2. WORK OBJECTIVE

    This study aims to evaluate the performance of normal concrete containing MW as a partial substitution of cement.

  3. EXPERIMENTAL WORK

    Materials

    Cement: The studies were conducted on cement 42.5 N OPC (CEM-I) conforming to the specifications specified in Egyptian Standard requirements (4756-1/2007).

    Fine Aggregate: The fineness modulus of the used sand was

    2.85 conforming to the specifications specified in Egyptian Standard requirements (ECP.1109/2002).

    Coarse aggregate: Coarse aggregate used in this investigation was dolomite whose maximum nominal size was 19 mm.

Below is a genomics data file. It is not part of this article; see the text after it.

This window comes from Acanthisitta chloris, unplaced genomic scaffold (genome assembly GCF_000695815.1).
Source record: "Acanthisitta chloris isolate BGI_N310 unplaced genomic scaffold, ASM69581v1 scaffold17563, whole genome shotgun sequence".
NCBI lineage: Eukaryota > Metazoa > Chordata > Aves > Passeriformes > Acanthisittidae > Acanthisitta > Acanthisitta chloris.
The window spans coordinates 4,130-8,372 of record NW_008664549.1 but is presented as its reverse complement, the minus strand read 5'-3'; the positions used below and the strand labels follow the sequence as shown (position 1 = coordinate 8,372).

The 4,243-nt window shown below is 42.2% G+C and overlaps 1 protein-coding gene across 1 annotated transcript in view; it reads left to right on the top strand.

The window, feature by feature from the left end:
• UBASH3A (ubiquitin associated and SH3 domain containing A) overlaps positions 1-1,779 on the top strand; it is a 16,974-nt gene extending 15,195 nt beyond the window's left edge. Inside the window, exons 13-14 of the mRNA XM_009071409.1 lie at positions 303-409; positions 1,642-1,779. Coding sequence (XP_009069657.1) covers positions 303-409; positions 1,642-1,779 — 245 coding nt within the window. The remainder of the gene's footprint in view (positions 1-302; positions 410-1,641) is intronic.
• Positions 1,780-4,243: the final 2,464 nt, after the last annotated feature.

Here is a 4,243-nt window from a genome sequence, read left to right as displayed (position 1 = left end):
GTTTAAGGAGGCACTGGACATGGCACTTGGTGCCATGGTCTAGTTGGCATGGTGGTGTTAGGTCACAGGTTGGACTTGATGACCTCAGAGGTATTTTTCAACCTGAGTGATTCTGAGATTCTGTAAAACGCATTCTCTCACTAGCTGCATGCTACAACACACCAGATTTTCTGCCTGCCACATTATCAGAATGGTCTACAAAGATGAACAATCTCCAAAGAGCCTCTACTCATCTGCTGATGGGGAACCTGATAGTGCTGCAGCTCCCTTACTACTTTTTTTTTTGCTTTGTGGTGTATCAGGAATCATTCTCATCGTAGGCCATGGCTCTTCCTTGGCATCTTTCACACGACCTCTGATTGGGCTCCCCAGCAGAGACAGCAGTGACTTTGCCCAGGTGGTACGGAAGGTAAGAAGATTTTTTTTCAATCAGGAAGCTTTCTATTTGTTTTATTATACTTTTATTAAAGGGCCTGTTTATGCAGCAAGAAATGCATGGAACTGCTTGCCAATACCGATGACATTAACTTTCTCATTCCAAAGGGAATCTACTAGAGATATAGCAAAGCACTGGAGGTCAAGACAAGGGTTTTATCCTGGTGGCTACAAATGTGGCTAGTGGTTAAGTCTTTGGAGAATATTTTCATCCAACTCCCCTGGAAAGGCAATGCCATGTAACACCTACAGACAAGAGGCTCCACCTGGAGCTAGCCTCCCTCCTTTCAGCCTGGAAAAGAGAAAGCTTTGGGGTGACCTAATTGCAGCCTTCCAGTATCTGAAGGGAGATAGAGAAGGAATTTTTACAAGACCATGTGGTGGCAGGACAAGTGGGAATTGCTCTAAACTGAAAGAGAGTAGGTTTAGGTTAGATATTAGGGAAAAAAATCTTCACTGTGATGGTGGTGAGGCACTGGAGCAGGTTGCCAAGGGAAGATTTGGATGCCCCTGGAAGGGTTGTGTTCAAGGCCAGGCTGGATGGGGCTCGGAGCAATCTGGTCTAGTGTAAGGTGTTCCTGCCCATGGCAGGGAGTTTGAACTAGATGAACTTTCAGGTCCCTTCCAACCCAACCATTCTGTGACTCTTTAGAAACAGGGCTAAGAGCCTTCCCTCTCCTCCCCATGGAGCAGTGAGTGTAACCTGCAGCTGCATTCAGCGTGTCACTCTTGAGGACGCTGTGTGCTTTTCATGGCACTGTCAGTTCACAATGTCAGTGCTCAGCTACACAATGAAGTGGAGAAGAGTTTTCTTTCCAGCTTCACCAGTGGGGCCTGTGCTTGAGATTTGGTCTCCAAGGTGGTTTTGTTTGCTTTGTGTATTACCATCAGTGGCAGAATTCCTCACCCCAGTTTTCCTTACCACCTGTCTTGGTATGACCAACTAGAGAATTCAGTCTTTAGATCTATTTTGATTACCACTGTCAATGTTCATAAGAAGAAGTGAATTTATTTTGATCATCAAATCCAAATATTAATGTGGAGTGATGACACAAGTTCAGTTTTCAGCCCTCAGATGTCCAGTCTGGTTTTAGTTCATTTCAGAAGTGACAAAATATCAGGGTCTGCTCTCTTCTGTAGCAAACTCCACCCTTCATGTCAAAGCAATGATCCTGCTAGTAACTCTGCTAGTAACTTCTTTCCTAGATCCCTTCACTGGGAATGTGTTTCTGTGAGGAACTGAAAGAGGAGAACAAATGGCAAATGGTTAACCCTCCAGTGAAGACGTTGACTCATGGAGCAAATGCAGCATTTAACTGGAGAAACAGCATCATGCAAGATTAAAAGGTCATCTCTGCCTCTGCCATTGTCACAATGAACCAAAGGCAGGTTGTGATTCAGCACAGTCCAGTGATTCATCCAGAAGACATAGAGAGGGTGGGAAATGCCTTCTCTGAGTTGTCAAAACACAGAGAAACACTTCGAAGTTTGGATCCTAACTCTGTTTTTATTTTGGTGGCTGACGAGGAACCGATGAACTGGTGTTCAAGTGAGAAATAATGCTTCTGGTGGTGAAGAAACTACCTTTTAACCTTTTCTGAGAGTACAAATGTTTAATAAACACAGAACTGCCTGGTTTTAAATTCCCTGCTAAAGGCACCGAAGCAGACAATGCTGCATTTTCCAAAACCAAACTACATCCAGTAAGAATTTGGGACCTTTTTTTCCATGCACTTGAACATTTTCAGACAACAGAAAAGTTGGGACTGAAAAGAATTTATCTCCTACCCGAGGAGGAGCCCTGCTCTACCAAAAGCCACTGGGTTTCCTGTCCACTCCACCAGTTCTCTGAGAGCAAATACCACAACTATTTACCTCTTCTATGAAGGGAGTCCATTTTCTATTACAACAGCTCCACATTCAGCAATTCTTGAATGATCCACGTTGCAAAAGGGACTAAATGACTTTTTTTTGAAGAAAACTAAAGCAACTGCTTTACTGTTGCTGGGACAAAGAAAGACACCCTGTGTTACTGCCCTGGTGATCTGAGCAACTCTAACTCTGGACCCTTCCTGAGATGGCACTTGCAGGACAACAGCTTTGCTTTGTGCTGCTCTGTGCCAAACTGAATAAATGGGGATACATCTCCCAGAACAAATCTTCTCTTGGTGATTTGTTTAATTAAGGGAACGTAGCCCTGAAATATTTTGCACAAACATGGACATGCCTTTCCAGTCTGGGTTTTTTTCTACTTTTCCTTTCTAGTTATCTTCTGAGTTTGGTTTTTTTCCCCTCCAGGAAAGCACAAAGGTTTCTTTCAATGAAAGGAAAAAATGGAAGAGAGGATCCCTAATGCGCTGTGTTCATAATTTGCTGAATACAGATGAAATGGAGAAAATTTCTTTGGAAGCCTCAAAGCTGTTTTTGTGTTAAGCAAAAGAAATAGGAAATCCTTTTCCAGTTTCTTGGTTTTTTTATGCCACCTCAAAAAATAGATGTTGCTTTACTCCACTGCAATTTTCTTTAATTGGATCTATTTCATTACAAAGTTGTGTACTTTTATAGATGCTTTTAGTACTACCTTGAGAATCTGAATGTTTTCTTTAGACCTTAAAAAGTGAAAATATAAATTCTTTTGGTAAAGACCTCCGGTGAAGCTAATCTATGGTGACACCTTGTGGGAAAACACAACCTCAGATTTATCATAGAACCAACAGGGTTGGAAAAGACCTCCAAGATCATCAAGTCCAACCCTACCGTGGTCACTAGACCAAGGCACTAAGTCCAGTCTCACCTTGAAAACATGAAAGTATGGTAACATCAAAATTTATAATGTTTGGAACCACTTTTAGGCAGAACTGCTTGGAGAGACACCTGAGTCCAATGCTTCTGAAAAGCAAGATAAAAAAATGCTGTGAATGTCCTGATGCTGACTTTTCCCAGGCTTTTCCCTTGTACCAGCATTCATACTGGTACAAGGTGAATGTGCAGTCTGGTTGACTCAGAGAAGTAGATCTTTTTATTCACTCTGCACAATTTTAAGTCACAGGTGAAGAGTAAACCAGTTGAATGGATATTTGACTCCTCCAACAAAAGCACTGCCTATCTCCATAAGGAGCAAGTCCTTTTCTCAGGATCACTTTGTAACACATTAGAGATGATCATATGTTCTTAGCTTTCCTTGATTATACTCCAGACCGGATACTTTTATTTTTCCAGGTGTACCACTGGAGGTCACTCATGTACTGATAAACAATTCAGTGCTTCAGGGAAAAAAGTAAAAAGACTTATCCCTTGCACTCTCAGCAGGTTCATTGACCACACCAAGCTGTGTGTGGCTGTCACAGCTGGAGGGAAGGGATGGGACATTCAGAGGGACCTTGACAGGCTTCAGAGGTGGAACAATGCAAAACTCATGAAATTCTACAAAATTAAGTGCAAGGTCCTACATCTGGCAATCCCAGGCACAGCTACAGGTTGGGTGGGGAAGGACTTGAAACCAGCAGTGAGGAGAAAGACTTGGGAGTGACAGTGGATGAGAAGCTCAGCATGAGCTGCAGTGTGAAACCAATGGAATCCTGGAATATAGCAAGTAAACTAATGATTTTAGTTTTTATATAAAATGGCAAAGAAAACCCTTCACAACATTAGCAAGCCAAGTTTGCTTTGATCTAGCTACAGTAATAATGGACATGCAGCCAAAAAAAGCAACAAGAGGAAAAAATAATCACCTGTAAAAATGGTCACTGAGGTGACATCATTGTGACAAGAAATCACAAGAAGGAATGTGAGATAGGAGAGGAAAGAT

Water: Potable water.

    Plasticizer: Sikament- 163M is used as a highly effective water-reducing agent.

    Marble waste: Marble powder from the marble industry was obtained.

    TABLE : THE CHEMICAL CHARACTERISTICS OF MARBLE POWDER

    Chemical characteristics%

    Values (%)

    SiO2

    7.27

    Al2O3

    0.11

    Fe2O3

    .45

    CaO

    50.87

    MgO

    0.84

    SO3

    0.37

    TABLE : THE PHYSICAL CHARACTERISTICS OF MARBLE WASTE

    Physical characteristics

    Color

    White

    LOI (%)

    38.33

    Fineness (m2/kg)

    492

    Loose bulk density (kg/m3)

    1375

    Specific gravity

    2.71

    Concrete Mixes